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Asia-pacific

Deadly landmine blast blamed on Maoist rebels

Text by News Wires

Latest update : 2010-05-17

Maoist rebels blew up a bus carrying police in the central Indian state of Chhattisgarh Monday, killing more than 30 people, a police official said.

AFP - At least 35 people were killed after Maoist rebels blew up a bus carrying police and civilians in the central Indian state of Chhattisgarh on Monday, an official said.
  
Chhattisgarh Chief Minister Raman Singh told reporters in the state capital Raipur that the dead included 11 police personnel.
  
"Twenty-four civilians and 11 policemen have died and 15 persons including 14 police personnel were injured in the blast," the chief minister said.
  
He said an unspecified number of bodies were still trapped in the mangled bus following the mine blast in Dantewada district -- a Maoist stronghold where rebels ambushed and killed 75 policemen last month in the bloodiest massacre of security forces by the extremists.
  
Television footage showed bodies laid out on the road next to the wreckage of the bus. The front portion of the vehicle had been almost completely destroyed by the force of the blast.
  
"The killing and targeting of innocent civilians travelling on a bus is to be strongly condemned by all right-thinking people," Indian Home Secretary G.K. Pillai told reporters in New Delhi.
  
The security men among the dead and injured were special police officers, who are recruited from the civilian population to help security forces in anti-Maoist operations, said S.R. Kalluri, deputy inspector general of police.
  
The left-wing guerrillas have stepped up attacks in response to a government offensive against them that began late last year in the forests of the so-called "Red Corridor" that stretches across north and eastern India.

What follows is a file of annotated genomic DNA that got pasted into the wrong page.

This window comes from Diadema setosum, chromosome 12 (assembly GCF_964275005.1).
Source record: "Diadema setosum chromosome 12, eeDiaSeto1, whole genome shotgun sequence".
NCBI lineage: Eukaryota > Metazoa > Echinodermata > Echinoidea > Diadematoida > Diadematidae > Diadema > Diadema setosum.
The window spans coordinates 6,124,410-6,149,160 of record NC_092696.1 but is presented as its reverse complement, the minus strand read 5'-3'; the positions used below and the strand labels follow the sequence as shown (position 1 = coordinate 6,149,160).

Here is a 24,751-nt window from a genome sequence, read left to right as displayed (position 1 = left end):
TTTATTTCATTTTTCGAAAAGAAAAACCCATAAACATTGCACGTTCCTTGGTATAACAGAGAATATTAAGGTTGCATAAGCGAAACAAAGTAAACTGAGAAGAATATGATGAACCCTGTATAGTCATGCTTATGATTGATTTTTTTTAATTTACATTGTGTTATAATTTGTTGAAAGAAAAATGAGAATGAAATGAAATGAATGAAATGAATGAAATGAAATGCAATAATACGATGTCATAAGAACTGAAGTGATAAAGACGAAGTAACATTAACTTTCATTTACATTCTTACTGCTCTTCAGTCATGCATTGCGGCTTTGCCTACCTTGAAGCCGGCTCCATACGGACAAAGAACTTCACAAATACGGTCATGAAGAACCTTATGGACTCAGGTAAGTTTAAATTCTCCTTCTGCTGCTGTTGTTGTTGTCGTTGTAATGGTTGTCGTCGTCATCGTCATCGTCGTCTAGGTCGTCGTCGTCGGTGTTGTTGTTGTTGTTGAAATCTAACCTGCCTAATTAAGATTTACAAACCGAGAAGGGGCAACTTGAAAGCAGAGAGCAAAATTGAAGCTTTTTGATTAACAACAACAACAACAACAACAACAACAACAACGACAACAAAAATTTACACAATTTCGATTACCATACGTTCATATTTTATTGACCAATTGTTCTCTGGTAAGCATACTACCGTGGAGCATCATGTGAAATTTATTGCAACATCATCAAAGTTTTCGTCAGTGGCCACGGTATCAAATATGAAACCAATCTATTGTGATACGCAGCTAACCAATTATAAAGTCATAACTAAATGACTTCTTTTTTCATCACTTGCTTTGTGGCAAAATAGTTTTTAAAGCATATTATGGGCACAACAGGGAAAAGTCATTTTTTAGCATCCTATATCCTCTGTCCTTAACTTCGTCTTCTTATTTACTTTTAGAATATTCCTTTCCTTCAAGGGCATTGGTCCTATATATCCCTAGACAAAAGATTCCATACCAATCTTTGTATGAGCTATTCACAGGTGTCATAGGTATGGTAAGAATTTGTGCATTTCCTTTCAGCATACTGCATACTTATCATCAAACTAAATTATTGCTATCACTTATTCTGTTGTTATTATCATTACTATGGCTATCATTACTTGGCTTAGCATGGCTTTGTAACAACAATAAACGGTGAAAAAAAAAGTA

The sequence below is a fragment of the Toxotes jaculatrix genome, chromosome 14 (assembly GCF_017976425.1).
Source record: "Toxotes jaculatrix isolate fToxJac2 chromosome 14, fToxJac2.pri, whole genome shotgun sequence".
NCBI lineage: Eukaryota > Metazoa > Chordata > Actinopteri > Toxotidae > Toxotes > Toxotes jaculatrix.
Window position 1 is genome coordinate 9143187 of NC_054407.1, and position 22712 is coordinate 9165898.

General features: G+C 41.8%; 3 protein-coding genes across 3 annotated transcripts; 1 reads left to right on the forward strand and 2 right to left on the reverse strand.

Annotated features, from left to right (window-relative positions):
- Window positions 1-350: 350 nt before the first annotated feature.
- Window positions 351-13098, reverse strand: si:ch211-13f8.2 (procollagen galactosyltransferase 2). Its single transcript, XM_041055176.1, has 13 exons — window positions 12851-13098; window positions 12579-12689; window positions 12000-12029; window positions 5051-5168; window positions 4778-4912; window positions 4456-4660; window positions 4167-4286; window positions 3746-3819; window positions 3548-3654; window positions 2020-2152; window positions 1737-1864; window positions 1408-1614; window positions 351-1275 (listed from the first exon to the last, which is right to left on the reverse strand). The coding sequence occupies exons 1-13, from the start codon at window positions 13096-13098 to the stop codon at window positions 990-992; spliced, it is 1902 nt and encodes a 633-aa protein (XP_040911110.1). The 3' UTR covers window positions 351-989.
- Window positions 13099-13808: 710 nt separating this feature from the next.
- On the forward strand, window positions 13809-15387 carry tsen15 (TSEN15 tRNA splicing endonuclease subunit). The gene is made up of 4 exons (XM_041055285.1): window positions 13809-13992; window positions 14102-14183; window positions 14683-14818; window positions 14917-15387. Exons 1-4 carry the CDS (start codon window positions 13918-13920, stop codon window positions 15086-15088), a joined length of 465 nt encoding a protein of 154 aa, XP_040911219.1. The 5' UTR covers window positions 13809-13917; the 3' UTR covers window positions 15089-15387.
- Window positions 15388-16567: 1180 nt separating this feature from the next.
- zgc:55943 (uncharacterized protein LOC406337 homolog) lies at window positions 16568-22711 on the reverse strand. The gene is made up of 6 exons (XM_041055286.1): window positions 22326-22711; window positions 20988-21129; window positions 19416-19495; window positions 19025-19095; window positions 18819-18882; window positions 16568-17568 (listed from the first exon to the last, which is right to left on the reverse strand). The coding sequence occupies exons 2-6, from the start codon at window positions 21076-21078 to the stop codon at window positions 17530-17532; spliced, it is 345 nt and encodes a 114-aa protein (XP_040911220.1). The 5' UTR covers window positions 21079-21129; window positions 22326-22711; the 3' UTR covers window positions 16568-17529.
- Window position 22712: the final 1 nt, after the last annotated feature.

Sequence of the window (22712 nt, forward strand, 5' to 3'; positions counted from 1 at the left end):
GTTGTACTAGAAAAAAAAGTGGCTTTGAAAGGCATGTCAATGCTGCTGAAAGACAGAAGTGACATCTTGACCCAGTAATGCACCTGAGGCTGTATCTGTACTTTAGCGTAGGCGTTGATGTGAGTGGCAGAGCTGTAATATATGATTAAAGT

The insurgency began in the state of West Bengal in 1967 in the name of defending the rights of tribal groups, but attacks have since spread to 20 of India's 28 states.
  
Prime Minister Manmohan Singh has labelled the insurgency the biggest internal security threat to India.
  
Tribal groups and many rural areas have been left behind by the country's economic development, and the poverty and discontent with local government corruption is seen as a major source of Maoist support.
  
Home Minister P. Chidambaram has previously said the government needs to tackle the root causes of the insurgency and he has offered talks with the rebels -- on condition they renounce violence beforehand.
  
Senior Maoist figures have said they will talk only if the government puts an end to the national offensive, codenamed Operation Green Hunt, that involves 56,000 paramilitary forces in six states in addition to local police.
  
So far, New Delhi has resisted using the military against the insurgents, though the recent deaths have prompted calls for a larger assault.
  
On Sunday the rebels killed eight villagers in an apparent revenge attack on suspected police informers in Chhattisgarh.
  
More than 50 Maoists surrounded two villages and killed the victims after abducting them.
  

Date created : 2010-05-17

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